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ENCOURAGEMENT OF DOMESTIC INDUSTRY, AND FOR PROMOTING EFFECTUAL RELIEF FROM
THE GENERAL DISTRESS.
The Third Number will be Published on the 15th of November. -Price 2d.
Printed by W. Nicol, Pall Mell.
CORRESPONDING MEMBERS. Aylesbury-Henry T. Rudge, Esq. Macclesfield—Mr. Swinverton. Belfast—J. E. Tennent, Esq. M. P. Malton-W. Worsley, Esq. Beverley—T. Sandwith, Esq. Manchester-W. Clegg, Esq. Birminghan-G. F. Muntz, Esq. Northallerton-Right Hon. The Earl Bolton-Mr. Thos. Myerscough. of Tyrconnel. Bury St. Edmunds—R. Dalton, Esq. Nottingham-- Mr. John Crosby. Curlisle-Mr. C. Thurnham. Oldham-Mr. W. Fittun. Cambridge-Jas. B. Bernard, Esq. Pocklington—Major-Gen, Sir H. M.
King's College, Cambridge. Vavasour, Bart. Cowbridge-Richard Franklin, Esq. Richmond -0. Tomlin, Esq. Darlington-Francis Mewburn, Esq. Ripon-D. Cayley, Esq. Doncaster-Sir W. Cooke, Bart. Scarborough-E. H. Hebden, Esq. Durham-H. J. Spearman, Esq. Stockton-on-Tees—Thomas Meynell, Edinburgh—The Rt. Hon. Sir John Esq. Sinclair, Bart.
Swansea-Joseph Bird, Esq. Exeter-Ralph Barnes, Esq. Tamworth-J. Holte Bracebridge, Greenock-R. Wallace, Esq. M.. P. Esq. Huddersfield - Mr. Richard Oastler. Warwick-Chandos Leigh, Esq. Hull-James Iveson, Esq. , Whitby – Dr. Loy. Knaresborough—Mr. John Howgate, Worcester-R. Spooner, Esq and Leicester -Sir Edmund Hartopp, Bt. J. M. Gutch, Esq. Linlithgowshire—W. D. Gillon, Esq. Yurk ---Thomas Laycock, Esq.
Communications to be sent to the Secretary, post paid.
"A LONG PULL, AND A STRONG PULL, AND A PULL ALL-TOGETHER,
FOR BETTER PRICES, BETTER PROFITS, AND BETTER WAGES.
The productive classes and the owners of that an increased production was exactly real property are agreed that things cannot the thing to suit an increased population ; go on as they are—that they are no longer to but then we were not political economists. be endured, either in point of expediency, or This was a doctrine held by the wise about of morality, for they are a premium on dis- 1821 or 1822, and lasting a few months ; affection and crime. “We know we are dis- however, we may suppose it did not satisfy tressed; but how are we to better ourselves?" the wisdom of the wise, for they shortly
--that is the question ; a question often put, after promulgated a new doctrine, just the and as often answered. But there is an old opposite of the former, viz., that production saying which some of our readers may have was too scanty and, therefore, we must already heard, that " none are so deaf as have provision from abroad, and therefore those that won't hear.” Our business is to no Corn Laws. try to make them hear.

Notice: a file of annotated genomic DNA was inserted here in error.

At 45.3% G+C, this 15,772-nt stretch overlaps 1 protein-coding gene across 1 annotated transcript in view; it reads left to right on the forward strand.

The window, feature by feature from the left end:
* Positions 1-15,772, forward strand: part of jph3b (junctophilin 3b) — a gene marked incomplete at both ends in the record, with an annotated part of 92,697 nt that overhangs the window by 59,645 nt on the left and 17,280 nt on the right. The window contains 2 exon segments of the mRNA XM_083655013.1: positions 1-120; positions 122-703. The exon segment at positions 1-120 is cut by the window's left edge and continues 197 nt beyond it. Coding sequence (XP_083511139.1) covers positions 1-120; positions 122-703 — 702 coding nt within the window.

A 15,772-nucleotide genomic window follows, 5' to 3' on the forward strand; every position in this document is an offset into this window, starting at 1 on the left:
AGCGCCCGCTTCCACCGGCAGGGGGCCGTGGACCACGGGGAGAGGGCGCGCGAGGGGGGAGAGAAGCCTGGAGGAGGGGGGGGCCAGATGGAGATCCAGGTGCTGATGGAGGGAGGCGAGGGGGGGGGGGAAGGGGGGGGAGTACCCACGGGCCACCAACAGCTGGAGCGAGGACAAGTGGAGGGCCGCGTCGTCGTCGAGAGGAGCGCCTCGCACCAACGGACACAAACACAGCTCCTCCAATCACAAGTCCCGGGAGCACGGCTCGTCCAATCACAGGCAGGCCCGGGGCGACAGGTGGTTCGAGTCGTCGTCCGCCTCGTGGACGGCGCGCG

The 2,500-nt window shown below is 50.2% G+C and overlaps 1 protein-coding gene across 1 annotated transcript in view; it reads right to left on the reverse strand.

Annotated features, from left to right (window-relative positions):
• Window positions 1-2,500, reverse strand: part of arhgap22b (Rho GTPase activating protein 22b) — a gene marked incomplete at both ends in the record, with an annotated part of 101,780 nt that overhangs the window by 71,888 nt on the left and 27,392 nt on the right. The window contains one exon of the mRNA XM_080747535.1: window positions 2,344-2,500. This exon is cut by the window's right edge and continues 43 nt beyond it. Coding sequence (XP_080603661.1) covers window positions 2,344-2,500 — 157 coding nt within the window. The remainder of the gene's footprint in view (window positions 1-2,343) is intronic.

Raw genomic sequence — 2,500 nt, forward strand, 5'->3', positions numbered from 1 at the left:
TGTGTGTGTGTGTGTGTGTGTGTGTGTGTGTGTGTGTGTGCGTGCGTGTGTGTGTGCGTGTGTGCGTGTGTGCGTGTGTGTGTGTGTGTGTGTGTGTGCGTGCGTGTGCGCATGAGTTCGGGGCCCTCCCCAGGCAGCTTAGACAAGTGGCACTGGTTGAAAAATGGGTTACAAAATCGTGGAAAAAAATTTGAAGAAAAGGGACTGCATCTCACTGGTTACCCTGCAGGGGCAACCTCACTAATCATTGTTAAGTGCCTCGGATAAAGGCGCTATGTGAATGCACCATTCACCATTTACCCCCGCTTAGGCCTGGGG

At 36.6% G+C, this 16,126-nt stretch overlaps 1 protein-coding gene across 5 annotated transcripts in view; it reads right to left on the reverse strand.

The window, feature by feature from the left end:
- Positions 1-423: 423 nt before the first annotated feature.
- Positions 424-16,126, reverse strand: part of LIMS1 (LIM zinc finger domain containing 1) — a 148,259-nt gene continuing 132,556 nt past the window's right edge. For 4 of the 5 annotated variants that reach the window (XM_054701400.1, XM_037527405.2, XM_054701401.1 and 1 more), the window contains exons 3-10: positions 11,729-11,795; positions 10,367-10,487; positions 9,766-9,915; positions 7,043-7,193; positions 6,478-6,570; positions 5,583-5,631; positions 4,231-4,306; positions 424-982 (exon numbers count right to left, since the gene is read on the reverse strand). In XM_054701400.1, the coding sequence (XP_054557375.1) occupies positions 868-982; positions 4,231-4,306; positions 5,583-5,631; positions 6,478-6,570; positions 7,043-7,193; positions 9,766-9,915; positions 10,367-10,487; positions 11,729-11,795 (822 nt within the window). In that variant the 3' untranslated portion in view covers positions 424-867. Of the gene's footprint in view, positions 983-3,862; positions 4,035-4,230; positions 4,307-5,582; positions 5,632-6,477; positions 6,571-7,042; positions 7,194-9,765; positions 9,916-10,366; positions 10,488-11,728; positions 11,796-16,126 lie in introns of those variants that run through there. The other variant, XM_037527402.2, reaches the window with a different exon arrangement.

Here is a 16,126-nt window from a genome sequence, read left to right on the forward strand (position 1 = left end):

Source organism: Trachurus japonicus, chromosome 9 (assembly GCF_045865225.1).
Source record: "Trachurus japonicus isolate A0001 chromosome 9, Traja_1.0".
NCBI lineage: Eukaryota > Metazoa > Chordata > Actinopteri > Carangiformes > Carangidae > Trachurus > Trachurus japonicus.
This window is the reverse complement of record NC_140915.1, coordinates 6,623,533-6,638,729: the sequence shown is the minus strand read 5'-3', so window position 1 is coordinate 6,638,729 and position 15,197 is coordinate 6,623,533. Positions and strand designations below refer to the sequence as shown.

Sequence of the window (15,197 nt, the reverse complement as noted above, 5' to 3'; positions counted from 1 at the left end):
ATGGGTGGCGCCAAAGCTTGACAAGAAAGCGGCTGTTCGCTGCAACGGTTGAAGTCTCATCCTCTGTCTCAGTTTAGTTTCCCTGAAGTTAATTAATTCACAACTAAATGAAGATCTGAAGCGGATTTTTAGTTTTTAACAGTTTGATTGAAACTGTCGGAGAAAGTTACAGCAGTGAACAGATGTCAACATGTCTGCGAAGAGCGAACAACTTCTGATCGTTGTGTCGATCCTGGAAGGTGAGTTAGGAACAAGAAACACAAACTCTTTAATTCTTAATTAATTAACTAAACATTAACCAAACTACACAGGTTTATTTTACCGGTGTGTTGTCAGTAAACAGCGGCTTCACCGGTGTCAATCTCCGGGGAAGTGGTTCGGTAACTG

This was even still more dexterous logic " But you are currency men l we will than the other. The farmers had been half have nothing to do with you; you want us ruined in 1820, 1821, 1822, by Peel's Bill to change the currency!” This sounds very causing prices to fall one half; this naturally terrible ; aye, a person who does not even enough distressed not only the farmer, but know the meaning of the word currency is the farm labourers, and every one depentaught to shrink from the sound as from dent upon agriculture, the landlords, the the hiss of an adder. But who taught shopkeepers, the manufacturers for the home the world this dread alarm at a simple word? market, in all above 20,000,000 of the popuEvery one remembers the story of Bel and lation of the United Kingdom. They had, the Dragon in the Apocrypha :-the Pagan indeed, very good reason to be distressed, Priests taught the people the necessity of for the millions upon millions of their pribringing to the temple much of their sub- vate and public debts and engagements had stance to satisfy the enormous cravings of been nearly, if not quite, doubled by Peel's their ravenous idol. It was one day dis- Bill. The payment of all these engagecovered that this was a very convenient doc- ments depending upon the profitable sale of trine for the teachers to preach. Now it their productions, and on the same quick has so bappened (of course quite accidentally) demand on their factories, their shops, and that the greatest oracles, both in and out of their labour, as existed when these engageParliament, who have declaimed so much ments were contracted, it is not wonderful against any alteration or modification of that they were pressed down to the earth when Mr. Peel's currency bill of 1819, have been their productions or goods only sold for half proved, either to have been in the grossest what they did before. If all that used to ignorance on the subject, or to have had a constitute profit were taken up in meeting an direct interest in maintaining it in all its engagement which remained exactly the cruel and devastating rigour. This may be same in its nominal amount, although the all very right; but, to say the least, it looks means to pay it were halved, what surplus a little suspicious.